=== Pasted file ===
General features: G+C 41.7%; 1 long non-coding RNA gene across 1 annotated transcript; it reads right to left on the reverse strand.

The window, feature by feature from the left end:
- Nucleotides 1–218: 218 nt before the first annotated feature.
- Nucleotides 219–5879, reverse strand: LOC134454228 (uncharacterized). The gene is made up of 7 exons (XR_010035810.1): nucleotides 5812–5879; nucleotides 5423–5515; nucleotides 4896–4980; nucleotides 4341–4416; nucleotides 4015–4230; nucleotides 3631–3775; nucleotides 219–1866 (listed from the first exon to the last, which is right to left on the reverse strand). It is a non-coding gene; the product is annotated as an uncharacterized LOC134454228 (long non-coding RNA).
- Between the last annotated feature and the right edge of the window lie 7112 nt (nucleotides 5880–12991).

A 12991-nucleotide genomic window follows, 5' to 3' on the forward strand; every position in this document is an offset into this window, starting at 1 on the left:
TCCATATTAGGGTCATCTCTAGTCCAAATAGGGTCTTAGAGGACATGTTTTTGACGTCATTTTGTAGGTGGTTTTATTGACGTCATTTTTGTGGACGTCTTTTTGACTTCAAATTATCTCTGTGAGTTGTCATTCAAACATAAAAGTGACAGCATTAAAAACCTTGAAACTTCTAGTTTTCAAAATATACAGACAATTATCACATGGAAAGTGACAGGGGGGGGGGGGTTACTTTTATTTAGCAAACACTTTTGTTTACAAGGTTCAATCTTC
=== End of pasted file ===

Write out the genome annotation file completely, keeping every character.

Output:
General features: G+C 41.7%; 1 long non-coding RNA gene across 1 annotated transcript; it reads right to left on the reverse strand.

The window, feature by feature from the left end:
- Nucleotides 1–218: 218 nt before the first annotated feature.
- Nucleotides 219–5879, reverse strand: LOC134454228 (uncharacterized). The gene is made up of 7 exons (XR_010035810.1): nucleotides 5812–5879; nucleotides 5423–5515; nucleotides 4896–4980; nucleotides 4341–4416; nucleotides 4015–4230; nucleotides 3631–3775; nucleotides 219–1866 (listed from the first exon to the last, which is right to left on the reverse strand). It is a non-coding gene; the product is annotated as an uncharacterized LOC134454228 (long non-coding RNA).
- Between the last annotated feature and the right edge of the window lie 7112 nt (nucleotides 5880–12991).

A 12991-nucleotide genomic window follows, 5' to 3' on the forward strand; every position in this document is an offset into this window, starting at 1 on the left:
TCCATATTAGGGTCATCTCTAGTCCAAATAGGGTCTTAGAGGACATGTTTTTGACGTCATTTTGTAGGTGGTTTTATTGACGTCATTTTTGTGGACGTCTTTTTGACTTCAAATTATCTCTGTGAGTTGTCATTCAAACATAAAAGTGACAGCATTAAAAACCTTGAAACTTCTAGTTTTCAAAATATACAGACAATTATCACATGGAAAGTGACAGGGGGGGGGGGGTTACTTTTATTTAGCAAACACTTTTGTTTACAAGGTTCAATCTTC